Low Milk Supply is Less Common Than you Think
When women who are breastfeeding decide to wean before they planned to, the number one reason they give is low milk supply. However, true low milk supply is exceedingly rare, given that humanity had to survive for thousands of years before formula supplementation was around. So why does this seem so common nowadays, and how can you avoid falling into this trap?
Perceived low milk supply is just that: when there is the belief that a woman is unable to make enough milk for her baby when in reality she is producing exactly the right amount. There are a number of reasons a mother might think she’s not producing adequate milk. The misperception often revolves around breastfeeding mismanagement (such as scheduling feeds) or inappropriate information (such as being told your baby should sleep through the night by six weeks or something is wrong).
Here are some of the most common reasons women think they might have a low milk supply, when in fact they are probably doing just fine:
Thinking that colostrum is too small in amount to satisfy a newborn baby.
The thought that her baby is feeding too frequently and therefore isn’t satisfied at the breast.
Thinking the reason a baby is not sleeping long enough at night is related to breastfeeding and not to normal newborn sleeping patterns.
Limiting feeding to a schedule or a certain length of time (which leaves the baby hungry because he or she wants to feed longer and would be satisfied if allowed to feed uninterrupted).
Worrying that normal newborn fussiness is solely attributed to not getting enough milk at the breast.
Formula marketing that makes women think they need to supplement in order to be successful at breastfeeding.
Inappropriate recommendations to supplement given by medical providers who do not follow evidence-based guidelines.
While the reasons above are not indications of true low milk supply, it is important to note that legitimate medical conditions do exist that can cause a real absence or decrease in milk production. These can include:
Retained placental fragments in the uterus after delivery.
Endocrine disorders such as Sheehan’s syndrome or untreated thyroid disease.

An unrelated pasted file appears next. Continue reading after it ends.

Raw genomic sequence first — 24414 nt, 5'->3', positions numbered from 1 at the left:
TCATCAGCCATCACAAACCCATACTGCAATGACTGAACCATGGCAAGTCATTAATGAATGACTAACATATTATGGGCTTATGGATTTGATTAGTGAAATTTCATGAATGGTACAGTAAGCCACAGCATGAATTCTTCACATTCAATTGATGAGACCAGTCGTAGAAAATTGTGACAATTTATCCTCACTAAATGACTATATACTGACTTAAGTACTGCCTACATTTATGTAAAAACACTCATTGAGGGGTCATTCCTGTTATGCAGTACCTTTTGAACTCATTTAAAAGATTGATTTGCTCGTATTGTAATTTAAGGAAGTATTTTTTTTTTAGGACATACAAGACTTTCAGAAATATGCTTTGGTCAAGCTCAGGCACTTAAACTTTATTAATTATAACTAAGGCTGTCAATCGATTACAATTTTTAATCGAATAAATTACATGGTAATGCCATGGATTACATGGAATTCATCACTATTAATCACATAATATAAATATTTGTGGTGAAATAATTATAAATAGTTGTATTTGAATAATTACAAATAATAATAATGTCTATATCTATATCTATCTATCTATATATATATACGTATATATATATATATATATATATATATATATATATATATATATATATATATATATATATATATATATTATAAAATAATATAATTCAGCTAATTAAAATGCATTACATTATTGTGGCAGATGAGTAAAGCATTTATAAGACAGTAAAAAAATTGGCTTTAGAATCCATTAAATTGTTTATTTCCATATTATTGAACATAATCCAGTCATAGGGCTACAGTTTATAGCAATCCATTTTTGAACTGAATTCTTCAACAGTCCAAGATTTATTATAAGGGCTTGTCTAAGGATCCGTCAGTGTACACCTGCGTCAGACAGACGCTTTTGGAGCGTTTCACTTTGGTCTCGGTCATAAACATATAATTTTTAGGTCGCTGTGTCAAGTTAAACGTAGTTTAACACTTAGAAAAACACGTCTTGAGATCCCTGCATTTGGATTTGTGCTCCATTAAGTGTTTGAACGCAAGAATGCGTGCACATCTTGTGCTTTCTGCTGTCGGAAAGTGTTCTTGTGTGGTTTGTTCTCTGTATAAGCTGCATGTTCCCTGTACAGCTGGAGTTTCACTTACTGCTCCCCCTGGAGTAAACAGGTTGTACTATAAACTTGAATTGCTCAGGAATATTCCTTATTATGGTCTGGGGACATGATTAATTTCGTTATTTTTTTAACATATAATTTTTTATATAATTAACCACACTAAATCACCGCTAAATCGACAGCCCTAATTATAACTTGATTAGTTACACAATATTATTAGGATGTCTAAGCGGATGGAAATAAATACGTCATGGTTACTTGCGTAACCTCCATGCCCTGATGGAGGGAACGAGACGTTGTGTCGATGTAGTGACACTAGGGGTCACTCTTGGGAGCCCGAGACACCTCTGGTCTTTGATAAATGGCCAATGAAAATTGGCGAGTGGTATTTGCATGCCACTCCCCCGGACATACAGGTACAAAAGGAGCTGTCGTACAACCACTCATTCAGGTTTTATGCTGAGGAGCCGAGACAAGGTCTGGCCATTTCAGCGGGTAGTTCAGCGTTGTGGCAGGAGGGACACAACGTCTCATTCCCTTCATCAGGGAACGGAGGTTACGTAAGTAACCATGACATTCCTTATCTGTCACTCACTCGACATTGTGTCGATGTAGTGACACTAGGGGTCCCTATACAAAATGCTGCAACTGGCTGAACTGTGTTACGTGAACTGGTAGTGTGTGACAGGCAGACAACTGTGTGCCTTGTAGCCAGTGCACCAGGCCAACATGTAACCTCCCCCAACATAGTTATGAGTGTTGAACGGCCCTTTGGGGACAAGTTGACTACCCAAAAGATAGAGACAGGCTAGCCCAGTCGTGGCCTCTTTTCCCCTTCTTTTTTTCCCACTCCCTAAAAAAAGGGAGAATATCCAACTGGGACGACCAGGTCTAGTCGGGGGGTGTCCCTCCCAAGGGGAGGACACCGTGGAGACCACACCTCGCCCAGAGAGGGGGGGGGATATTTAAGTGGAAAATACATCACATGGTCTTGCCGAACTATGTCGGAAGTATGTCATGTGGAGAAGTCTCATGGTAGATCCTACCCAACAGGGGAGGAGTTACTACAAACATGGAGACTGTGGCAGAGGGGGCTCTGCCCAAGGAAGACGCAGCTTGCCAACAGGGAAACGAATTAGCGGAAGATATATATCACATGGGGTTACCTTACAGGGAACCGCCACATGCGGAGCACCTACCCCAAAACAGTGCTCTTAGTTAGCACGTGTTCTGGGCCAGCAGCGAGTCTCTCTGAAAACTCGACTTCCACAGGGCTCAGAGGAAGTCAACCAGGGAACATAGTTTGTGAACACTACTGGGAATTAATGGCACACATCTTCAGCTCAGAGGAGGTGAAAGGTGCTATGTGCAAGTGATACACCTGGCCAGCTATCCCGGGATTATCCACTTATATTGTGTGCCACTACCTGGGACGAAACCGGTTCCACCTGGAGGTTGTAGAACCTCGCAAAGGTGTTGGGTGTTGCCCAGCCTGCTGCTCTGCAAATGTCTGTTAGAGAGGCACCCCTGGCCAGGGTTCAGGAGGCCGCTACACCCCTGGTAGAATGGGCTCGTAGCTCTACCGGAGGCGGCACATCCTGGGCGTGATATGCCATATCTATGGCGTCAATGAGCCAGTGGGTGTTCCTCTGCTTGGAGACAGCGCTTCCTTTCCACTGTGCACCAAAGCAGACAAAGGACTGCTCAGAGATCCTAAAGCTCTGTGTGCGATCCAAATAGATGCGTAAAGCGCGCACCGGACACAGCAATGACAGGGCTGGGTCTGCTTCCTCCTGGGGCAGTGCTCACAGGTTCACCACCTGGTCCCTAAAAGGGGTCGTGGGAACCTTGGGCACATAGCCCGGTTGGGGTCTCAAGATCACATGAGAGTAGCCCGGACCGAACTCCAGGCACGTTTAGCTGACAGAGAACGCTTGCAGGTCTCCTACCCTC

Certain medications, such as estrogen containing birth control.
Insufficient glandular tissue in the breast (this has nothing to do with breast size but rather is a true medical diagnosis).
A history of breast surgery.
Decreased milk removal, such as when a newborn has a weak suck or improper latch.
Therefore, if you are worrying whether you are producing enough milk to satisfy your baby, it is imperative that you first be evaluated by your medical provider or lactation consultant before you assume that you need to supplement with formula or abandon breastfeeding. A detailed history and exam can be done to see if your baby is gaining weight appropriately, to assess how your baby is feeding (and how often), to identify if there are any red flags that could signal a true milk supply issue, and to see if any medical tests need to be performed.
The good news is that most of the time, some simple troubleshooting can get breastfeeding back on track. So be sure to speak up if you are worried about the amount of milk you are producing, and seek help early on.
- The Academy of Breastfeeding Medicine
- Protocol #9: Use of galactagogues in initiating or augmenting the rate of maternal milk secretion.
- Riordan and K
- Breastfeeding and Human Lactation, 4th edition.
RA Lawrence and RM Lawrence
- Breastfeeding: A Guide for the Medical Profession
- 7th edition.
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